(This article originally appeared in CBD Journal and is republished here with permission)
A newly released study suggests that CBD may help recovering alcoholics and drug addicts from relapsing. Researchers credit CBD's ability to reduce impulsive behavior.
A newly released study suggests that CBD could be an important weapon in the fight to help recovering alcoholics and drug addicts from relapsing. Published in the journal Neuropsychopharmacology, this groundbreaking study, titled, “Unique treatment potential of cannabidiol for the prevention of relapse to drug use: preclinical proof of principle,” was performed by researchers at The Scripps Research Institute.
Doctor Friedbert Weiss, leader of the study's investigative team, credits CBD's anxiety and stress-relief properties, as well as its ability to reduce impulsive behavior for its efficacy in preventing relapse.
"Drug addicts enter relapse vulnerability states for multiple reasons," said Weiss. "Therefore, effects such as these observed with CBD that concurrently ameliorate several of these are likely to be more effective in preventing relapse than treatments targeting only a single state."
According to the data, rats recovering from an addiction were less likely to relapse when treated with CBD. The study’s authors also claimed that after three days of treatment with CBD, the animals were less likely to relapse a full five months later.
Rats in the study received a daily dose of CBD for one week. Research found that the CBD regimen provided beneficial results for up to five months after treatment.
Cannabidiol (CBD), the major non-psychoactive constituent of Cannabis sativa, has received attention for therapeutic potential in treating neurologic and psychiatric disorders. Recently, CBD has also been explored for potential in treating drug addiction. Substance use disorders are chronically relapsing conditions and relapse risk persists for multiple reasons including craving induced by drug contexts, susceptibility to stress, elevated anxiety, and impaired impulse control. Here, we evaluated the “anti-relapse” potential of a transdermal CBD preparation in animal models of drug seeking, anxiety and impulsivity. Rats with alcohol or cocaine self-administration histories received transdermal CBD at 24 h intervals for 7 days and were tested for context and stress-induced reinstatement, as well as experimental anxiety on the elevated plus maze. Effects on impulsive behavior were established using a delay-discounting task following recovery from a 7-day dependence-inducing alcohol intoxication regimen. CBD attenuated context-induced and stress-induced drug seeking without tolerance, sedative effects, or interference with normal motivated behavior. Following treatment termination, reinstatement remained attenuated up to ≈5 months although plasma and brain CBD levels remained detectable only for 3 days. CBD also reduced experimental anxiety and prevented the development of high impulsivity in rats with an alcohol dependence history. The results provide proof of principle supporting potential of CBD in relapse prevention along two dimensions CBD: beneficial actions across several vulnerability states, and long-lasting effects with only brief treatment. The findings also inform the ongoing medical marijuana debate concerning medical benefits of non-psychoactive cannabinoids and their promise for development and use as therapeutics.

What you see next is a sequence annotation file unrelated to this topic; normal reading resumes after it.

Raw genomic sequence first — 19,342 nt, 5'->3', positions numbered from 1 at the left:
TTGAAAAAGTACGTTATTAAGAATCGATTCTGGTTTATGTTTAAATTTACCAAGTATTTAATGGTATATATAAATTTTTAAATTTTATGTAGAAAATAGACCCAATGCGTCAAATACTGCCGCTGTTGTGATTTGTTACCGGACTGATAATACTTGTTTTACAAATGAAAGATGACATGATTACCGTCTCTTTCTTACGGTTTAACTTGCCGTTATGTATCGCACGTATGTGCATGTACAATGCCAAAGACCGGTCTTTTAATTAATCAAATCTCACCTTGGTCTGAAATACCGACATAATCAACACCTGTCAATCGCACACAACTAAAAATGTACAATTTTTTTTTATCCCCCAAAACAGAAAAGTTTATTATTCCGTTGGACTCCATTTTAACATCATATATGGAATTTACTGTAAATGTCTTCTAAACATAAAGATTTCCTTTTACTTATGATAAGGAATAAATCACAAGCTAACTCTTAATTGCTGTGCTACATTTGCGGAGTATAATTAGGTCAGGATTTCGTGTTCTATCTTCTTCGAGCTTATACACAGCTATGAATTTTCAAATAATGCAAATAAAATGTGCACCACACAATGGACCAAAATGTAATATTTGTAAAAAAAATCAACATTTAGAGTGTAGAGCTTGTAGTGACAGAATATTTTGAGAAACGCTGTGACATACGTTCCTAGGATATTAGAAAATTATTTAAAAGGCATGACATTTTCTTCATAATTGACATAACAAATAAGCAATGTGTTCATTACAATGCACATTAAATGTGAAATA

The study report can be found here.